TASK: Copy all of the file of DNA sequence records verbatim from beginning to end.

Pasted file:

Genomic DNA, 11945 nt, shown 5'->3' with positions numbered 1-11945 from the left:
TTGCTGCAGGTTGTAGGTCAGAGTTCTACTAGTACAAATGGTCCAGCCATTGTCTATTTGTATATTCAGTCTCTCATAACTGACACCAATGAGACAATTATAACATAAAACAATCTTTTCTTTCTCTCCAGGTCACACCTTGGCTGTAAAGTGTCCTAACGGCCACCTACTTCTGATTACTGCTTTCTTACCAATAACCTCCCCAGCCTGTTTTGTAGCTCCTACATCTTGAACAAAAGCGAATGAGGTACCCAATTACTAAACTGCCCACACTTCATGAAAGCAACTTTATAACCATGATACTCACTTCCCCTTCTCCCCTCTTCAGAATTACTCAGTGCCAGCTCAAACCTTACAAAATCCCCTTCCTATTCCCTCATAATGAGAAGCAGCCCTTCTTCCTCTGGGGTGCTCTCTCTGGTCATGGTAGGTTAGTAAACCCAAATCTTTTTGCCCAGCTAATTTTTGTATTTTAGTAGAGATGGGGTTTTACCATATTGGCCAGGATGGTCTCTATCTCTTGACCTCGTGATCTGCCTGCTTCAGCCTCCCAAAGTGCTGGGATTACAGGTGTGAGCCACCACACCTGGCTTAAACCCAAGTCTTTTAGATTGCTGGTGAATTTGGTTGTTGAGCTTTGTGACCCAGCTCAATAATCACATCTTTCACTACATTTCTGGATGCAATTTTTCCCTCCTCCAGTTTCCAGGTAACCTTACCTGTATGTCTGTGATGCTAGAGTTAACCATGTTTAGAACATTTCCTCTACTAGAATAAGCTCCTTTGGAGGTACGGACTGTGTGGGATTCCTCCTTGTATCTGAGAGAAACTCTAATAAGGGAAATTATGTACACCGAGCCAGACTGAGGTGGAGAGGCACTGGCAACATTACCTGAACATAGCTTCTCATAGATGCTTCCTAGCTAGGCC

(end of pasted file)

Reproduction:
Genomic DNA, 11945 nt, shown 5'->3' with positions numbered 1-11945 from the left:
TTGCTGCAGGTTGTAGGTCAGAGTTCTACTAGTACAAATGGTCCAGCCATTGTCTATTTGTATATTCAGTCTCTCATAACTGACACCAATGAGACAATTATAACATAAAACAATCTTTTCTTTCTCTCCAGGTCACACCTTGGCTGTAAAGTGTCCTAACGGCCACCTACTTCTGATTACTGCTTTCTTACCAATAACCTCCCCAGCCTGTTTTGTAGCTCCTACATCTTGAACAAAAGCGAATGAGGTACCCAATTACTAAACTGCCCACACTTCATGAAAGCAACTTTATAACCATGATACTCACTTCCCCTTCTCCCCTCTTCAGAATTACTCAGTGCCAGCTCAAACCTTACAAAATCCCCTTCCTATTCCCTCATAATGAGAAGCAGCCCTTCTTCCTCTGGGGTGCTCTCTCTGGTCATGGTAGGTTAGTAAACCCAAATCTTTTTGCCCAGCTAATTTTTGTATTTTAGTAGAGATGGGGTTTTACCATATTGGCCAGGATGGTCTCTATCTCTTGACCTCGTGATCTGCCTGCTTCAGCCTCCCAAAGTGCTGGGATTACAGGTGTGAGCCACCACACCTGGCTTAAACCCAAGTCTTTTAGATTGCTGGTGAATTTGGTTGTTGAGCTTTGTGACCCAGCTCAATAATCACATCTTTCACTACATTTCTGGATGCAATTTTTCCCTCCTCCAGTTTCCAGGTAACCTTACCTGTATGTCTGTGATGCTAGAGTTAACCATGTTTAGAACATTTCCTCTACTAGAATAAGCTCCTTTGGAGGTACGGACTGTGTGGGATTCCTCCTTGTATCTGAGAGAAACTCTAATAAGGGAAATTATGTACACCGAGCCAGACTGAGGTGGAGAGGCACTGGCAACATTACCTGAACATAGCTTCTCATAGATGCTTCCTAGCTAGGCC